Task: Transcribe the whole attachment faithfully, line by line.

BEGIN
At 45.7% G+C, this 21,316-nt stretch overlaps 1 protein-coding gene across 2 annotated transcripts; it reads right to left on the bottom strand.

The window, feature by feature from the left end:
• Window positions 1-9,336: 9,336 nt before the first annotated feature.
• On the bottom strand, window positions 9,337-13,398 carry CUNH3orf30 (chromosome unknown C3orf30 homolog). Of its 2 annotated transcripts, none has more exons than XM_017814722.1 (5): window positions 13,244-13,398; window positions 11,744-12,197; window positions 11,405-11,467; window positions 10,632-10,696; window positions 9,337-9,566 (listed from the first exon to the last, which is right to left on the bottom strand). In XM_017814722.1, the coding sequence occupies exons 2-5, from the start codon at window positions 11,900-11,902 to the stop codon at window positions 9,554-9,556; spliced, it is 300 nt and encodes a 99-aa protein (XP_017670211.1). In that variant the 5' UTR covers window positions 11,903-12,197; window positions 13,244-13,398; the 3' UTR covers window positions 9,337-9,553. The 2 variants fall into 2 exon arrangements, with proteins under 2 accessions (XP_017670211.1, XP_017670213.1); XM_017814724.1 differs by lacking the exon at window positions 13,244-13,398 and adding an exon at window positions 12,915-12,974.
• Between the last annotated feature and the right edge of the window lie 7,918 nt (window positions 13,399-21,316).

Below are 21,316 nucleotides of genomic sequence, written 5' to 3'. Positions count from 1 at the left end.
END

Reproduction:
At 45.7% G+C, this 21,316-nt stretch overlaps 1 protein-coding gene across 2 annotated transcripts; it reads right to left on the bottom strand.

The window, feature by feature from the left end:
• Window positions 1-9,336: 9,336 nt before the first annotated feature.
• On the bottom strand, window positions 9,337-13,398 carry CUNH3orf30 (chromosome unknown C3orf30 homolog). Of its 2 annotated transcripts, none has more exons than XM_017814722.1 (5): window positions 13,244-13,398; window positions 11,744-12,197; window positions 11,405-11,467; window positions 10,632-10,696; window positions 9,337-9,566 (listed from the first exon to the last, which is right to left on the bottom strand). In XM_017814722.1, the coding sequence occupies exons 2-5, from the start codon at window positions 11,900-11,902 to the stop codon at window positions 9,554-9,556; spliced, it is 300 nt and encodes a 99-aa protein (XP_017670211.1). In that variant the 5' UTR covers window positions 11,903-12,197; window positions 13,244-13,398; the 3' UTR covers window positions 9,337-9,553. The 2 variants fall into 2 exon arrangements, with proteins under 2 accessions (XP_017670211.1, XP_017670213.1); XM_017814724.1 differs by lacking the exon at window positions 13,244-13,398 and adding an exon at window positions 12,915-12,974.
• Between the last annotated feature and the right edge of the window lie 7,918 nt (window positions 13,399-21,316).

Below are 21,316 nucleotides of genomic sequence, written 5' to 3'. Positions count from 1 at the left end.